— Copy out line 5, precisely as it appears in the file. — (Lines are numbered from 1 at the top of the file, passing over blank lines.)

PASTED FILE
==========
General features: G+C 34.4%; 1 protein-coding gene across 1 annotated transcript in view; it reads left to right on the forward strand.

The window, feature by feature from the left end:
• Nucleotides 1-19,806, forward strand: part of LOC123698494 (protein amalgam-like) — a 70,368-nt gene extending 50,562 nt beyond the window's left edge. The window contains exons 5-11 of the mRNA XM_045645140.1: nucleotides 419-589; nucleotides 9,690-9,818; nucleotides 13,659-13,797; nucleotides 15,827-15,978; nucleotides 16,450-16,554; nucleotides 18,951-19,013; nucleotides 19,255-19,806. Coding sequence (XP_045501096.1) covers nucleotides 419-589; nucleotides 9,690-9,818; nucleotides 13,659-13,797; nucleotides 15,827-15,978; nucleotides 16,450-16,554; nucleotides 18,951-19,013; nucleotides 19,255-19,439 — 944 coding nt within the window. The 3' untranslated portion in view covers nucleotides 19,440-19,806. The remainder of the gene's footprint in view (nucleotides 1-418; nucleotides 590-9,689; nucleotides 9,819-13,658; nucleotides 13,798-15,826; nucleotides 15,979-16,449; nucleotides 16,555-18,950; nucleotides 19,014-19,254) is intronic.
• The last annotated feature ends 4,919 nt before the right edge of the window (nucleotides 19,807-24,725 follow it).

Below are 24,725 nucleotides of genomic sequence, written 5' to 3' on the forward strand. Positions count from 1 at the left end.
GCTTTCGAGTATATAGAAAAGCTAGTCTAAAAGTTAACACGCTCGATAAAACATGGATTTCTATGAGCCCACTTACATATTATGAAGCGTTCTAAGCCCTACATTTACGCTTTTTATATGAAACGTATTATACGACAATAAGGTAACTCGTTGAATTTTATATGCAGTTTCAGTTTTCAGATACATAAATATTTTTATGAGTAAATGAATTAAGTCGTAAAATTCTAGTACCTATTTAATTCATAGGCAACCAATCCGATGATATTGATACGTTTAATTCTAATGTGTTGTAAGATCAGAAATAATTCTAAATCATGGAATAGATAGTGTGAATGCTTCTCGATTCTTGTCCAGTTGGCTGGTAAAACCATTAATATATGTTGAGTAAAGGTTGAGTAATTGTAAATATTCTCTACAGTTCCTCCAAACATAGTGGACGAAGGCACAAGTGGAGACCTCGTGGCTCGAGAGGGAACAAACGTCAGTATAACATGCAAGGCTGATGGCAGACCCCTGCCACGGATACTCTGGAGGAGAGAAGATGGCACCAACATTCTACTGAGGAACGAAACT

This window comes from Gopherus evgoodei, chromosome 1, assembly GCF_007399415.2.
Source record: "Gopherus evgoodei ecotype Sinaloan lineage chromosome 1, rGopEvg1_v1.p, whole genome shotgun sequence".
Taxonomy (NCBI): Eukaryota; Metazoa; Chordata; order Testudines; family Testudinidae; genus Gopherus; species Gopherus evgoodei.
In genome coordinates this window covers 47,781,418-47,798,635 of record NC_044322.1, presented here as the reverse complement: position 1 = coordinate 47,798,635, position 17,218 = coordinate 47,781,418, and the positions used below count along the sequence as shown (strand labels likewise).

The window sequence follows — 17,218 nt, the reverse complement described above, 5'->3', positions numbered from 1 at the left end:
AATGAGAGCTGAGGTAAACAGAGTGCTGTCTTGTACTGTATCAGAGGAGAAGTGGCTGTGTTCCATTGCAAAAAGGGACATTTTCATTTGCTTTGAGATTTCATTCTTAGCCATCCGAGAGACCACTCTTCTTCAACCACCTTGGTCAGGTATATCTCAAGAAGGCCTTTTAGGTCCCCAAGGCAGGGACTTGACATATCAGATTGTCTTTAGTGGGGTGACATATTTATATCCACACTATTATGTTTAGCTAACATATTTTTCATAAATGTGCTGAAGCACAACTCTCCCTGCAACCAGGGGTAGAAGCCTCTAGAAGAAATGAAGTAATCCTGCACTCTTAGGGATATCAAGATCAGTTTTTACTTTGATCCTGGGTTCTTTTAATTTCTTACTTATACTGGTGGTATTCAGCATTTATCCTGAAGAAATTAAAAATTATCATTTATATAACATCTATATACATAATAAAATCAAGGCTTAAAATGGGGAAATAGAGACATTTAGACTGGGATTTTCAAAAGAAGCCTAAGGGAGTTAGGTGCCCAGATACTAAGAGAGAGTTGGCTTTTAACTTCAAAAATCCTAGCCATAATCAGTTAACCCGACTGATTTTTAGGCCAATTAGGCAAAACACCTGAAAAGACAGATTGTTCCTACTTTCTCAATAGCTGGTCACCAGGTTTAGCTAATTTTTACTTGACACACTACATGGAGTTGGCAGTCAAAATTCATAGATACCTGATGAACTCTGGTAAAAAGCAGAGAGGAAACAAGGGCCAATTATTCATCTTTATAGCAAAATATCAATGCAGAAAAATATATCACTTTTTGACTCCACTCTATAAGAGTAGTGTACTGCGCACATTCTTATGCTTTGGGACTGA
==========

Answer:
Below are 24,725 nucleotides of genomic sequence, written 5' to 3' on the forward strand. Positions count from 1 at the left end.